6.1. Recruiting new members

  • Do you hold open days or attend local events to promote your U3A? Are there local events you could sign up to? There are open day grants available from National Office [LINK TO U3A-KMS-FRM-008] - coming soon - to support these events.
  • Is your membership growing year on year, remaining static or decreasing? New members potentially means new volunteers.
  • Contact your local Volunteer Centre/Council for Voluntary Service/Rural Community Council and ask how they can support you with recruitment. Attend their meetings/training and join in with their campaigns and exhibitions when relevant to lifelong learning, adult education, volunteering or ‘older people’.
  • Invite outside organisations to your monthly meetings and special events.
  • Visit external organisations who work with different sections of the community to find out how you can work more closely together.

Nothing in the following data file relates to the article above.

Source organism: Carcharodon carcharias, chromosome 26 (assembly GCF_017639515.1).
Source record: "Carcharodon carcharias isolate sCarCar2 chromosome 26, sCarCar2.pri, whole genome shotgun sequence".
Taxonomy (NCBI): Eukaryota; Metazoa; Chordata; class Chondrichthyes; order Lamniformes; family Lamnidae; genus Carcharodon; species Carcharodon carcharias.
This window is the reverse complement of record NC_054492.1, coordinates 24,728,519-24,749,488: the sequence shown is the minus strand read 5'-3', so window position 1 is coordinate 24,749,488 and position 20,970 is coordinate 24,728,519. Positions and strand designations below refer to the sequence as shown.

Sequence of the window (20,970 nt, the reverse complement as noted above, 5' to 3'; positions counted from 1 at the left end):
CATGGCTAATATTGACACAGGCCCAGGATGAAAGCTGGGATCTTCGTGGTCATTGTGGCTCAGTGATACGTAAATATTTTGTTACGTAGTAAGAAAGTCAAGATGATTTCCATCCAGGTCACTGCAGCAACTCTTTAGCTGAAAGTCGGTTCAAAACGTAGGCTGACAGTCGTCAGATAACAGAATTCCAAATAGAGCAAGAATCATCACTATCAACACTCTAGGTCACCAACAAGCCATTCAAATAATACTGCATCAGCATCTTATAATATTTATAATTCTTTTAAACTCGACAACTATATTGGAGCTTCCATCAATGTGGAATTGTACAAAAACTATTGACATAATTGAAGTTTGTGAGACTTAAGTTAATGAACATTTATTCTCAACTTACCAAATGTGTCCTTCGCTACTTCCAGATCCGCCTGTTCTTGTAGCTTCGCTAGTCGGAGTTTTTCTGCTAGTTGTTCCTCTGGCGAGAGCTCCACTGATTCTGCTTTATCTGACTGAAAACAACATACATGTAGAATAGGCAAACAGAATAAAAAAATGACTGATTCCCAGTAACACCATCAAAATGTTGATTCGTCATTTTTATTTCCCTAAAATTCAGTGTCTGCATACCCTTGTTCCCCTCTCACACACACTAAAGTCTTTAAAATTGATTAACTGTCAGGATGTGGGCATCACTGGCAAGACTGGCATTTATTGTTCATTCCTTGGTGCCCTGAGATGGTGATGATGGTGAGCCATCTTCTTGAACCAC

• Ask members if they have any good networks or local connections that they think links could be formed with.
  • Ask members to assist with recruitment campaigns and ensure those members reflect the diversity of your U3A. Put up posters and leave leaflets in places where potential members would spend time such as GP surgeries, community centres, centres that host groups such as Rotary Club or Women’s Institute.
  • Hold new member meetings and tell new members told about the guiding principles and U3A ethos.
  • Use an introductory questionnaire to identify whether new members have particular skills or interests that they may be willing to share.

6.2. Recruiting Group Leaders/Convenors and expanding groups